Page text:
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Figure Skating : Two Soviet Teen-Agers Win Pairs

March 19, 1986|Associated Press

GENEVA — Soviets Sergei Grinkov and Ekaterina Gordeeva put on a lively, well-synchronized long program to win the world pairs' skating championship Tuesday.

Their victory completed another big day for the Soviets at the 1986 World Figure Skating Championships.

Earlier, Alexander Fadeev continued to zero in on his second world title, winning high marks for a fast, high-flying short program, and Kira Ivanova took an early lead in the women's compulsory figures over American challenger Debi Thomas.

Eight out of nine judges awarded the top score to Grinkov, 19, and the 4-foot-10 Gordeeva, 14, as they ousted reigning world champions Elena Valova, 23, and Oleg Vasiliev, 26, also of the Soviet Union.

The new world champions finished with a factored place score of 1.4, followed by Valova and Vasiliev with 2.8. Canadians Cynthia Coull, 20, and Mark Rowsom, 26, moved up into third place at 4.6, while Soviet couple Larisa Selezneva and Oleg Makarov fell to fourth at 5.2.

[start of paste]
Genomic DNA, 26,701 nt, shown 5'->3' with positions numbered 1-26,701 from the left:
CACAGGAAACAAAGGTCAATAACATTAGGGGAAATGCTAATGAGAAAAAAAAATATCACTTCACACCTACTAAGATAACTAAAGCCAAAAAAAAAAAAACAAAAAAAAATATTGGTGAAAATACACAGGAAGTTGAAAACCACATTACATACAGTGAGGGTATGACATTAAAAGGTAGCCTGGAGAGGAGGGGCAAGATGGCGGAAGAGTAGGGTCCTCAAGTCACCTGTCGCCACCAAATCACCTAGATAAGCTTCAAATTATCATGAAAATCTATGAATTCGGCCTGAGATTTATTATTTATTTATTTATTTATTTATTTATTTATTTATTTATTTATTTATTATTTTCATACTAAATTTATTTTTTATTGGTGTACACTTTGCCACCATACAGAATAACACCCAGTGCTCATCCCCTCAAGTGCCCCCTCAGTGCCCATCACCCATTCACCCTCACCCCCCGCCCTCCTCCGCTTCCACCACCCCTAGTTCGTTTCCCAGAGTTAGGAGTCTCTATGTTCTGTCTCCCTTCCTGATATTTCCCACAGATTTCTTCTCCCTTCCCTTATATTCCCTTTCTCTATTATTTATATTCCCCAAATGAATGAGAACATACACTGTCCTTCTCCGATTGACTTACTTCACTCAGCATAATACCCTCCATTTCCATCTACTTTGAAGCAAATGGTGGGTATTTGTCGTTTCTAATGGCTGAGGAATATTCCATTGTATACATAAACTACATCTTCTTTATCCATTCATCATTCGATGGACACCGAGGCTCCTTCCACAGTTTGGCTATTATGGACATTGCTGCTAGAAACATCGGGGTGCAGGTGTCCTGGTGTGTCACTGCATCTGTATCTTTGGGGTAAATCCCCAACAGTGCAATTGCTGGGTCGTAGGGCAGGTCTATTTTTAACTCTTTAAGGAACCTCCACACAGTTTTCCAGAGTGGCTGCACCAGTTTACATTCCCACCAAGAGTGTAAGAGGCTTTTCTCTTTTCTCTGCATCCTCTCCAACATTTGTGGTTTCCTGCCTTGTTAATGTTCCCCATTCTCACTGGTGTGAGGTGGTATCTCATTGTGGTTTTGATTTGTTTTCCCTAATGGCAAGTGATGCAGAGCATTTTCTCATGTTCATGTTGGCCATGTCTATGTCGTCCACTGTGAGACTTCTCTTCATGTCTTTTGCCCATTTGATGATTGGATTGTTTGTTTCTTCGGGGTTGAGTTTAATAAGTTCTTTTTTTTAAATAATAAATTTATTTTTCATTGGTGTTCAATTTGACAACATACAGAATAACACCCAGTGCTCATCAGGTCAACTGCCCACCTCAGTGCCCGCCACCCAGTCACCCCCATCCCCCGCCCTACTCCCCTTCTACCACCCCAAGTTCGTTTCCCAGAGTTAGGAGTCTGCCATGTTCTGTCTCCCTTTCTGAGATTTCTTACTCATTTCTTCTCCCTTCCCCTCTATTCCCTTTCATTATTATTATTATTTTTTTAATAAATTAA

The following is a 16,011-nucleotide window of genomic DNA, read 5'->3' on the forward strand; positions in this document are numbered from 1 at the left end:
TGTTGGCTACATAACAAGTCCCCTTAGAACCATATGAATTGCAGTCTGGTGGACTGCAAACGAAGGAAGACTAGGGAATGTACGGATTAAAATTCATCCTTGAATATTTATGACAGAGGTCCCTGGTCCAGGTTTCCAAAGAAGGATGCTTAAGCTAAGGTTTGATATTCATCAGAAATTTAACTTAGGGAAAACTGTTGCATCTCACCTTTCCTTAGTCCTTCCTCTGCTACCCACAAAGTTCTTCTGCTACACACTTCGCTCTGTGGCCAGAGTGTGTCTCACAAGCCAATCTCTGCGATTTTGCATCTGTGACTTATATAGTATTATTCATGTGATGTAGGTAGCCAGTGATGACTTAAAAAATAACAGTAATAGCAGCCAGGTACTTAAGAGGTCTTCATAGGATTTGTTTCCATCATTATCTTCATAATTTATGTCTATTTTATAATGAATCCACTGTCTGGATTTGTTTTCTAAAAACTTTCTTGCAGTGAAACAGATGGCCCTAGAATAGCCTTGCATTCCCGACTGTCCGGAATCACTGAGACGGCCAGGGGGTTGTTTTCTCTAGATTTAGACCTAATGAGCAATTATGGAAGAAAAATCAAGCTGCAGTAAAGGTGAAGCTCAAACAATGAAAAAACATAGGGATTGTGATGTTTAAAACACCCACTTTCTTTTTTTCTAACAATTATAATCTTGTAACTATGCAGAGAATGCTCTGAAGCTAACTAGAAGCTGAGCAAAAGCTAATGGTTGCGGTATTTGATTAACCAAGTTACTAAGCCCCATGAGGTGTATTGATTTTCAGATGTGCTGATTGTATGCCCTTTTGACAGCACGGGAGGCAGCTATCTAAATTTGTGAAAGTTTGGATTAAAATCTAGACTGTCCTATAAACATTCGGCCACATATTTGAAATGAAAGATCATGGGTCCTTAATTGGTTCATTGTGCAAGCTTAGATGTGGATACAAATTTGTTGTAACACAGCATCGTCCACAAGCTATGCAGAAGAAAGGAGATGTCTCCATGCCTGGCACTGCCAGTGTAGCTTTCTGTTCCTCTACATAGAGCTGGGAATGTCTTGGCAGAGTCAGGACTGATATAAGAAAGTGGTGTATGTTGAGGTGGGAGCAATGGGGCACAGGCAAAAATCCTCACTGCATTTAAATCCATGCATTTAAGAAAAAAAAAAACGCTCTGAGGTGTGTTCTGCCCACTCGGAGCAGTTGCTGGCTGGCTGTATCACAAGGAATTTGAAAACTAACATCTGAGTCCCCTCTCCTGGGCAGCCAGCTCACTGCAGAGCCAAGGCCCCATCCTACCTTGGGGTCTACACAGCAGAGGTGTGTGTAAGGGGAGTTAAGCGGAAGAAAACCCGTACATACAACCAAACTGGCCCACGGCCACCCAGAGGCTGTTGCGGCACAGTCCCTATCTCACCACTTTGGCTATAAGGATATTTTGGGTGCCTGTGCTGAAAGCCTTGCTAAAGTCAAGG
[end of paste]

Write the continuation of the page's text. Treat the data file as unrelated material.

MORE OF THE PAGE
Denise Benning and Lyndon Johnston of Canada were fifth with an 8.4, while close behind at 8.6 were Americans Jill Watson, 22, of Bloomington, Ind., and Peter Oppegard, 26, of Bloomfield Hills, Ind.

Fadeev, 22, finished second in Tuesday night's short program to maintain his lead in the men's singles at 1.4. Brian Orser, 24, the six-time Canadian champion, skated away with the short program but was only able to move up to third place with a combined score of 3.4. European champion Jozef Sabovcik, 22, of Czechoslovakia, was in second place at 2.8.

American national champion Brian Boitano, 22, of Sunnyvale, Calif., held the fourth spot at 4.4.

In the women's compulsory figures, Ivanova, 23, of Moscow, earned a factored place of 0.6 after the three figures. Thomas, a Stanford University medical student, emerged second with 1.2.

The scores are determined by multiplying .6 times their ranking.

Defending champion Katarina Witt, 20, of East Germany, seeking her third consecutive world championship, was third with a 1.8. In fourth position was 1985 U.S. champion Tiffany Chin, 18, of Toluca Lake, Calif.

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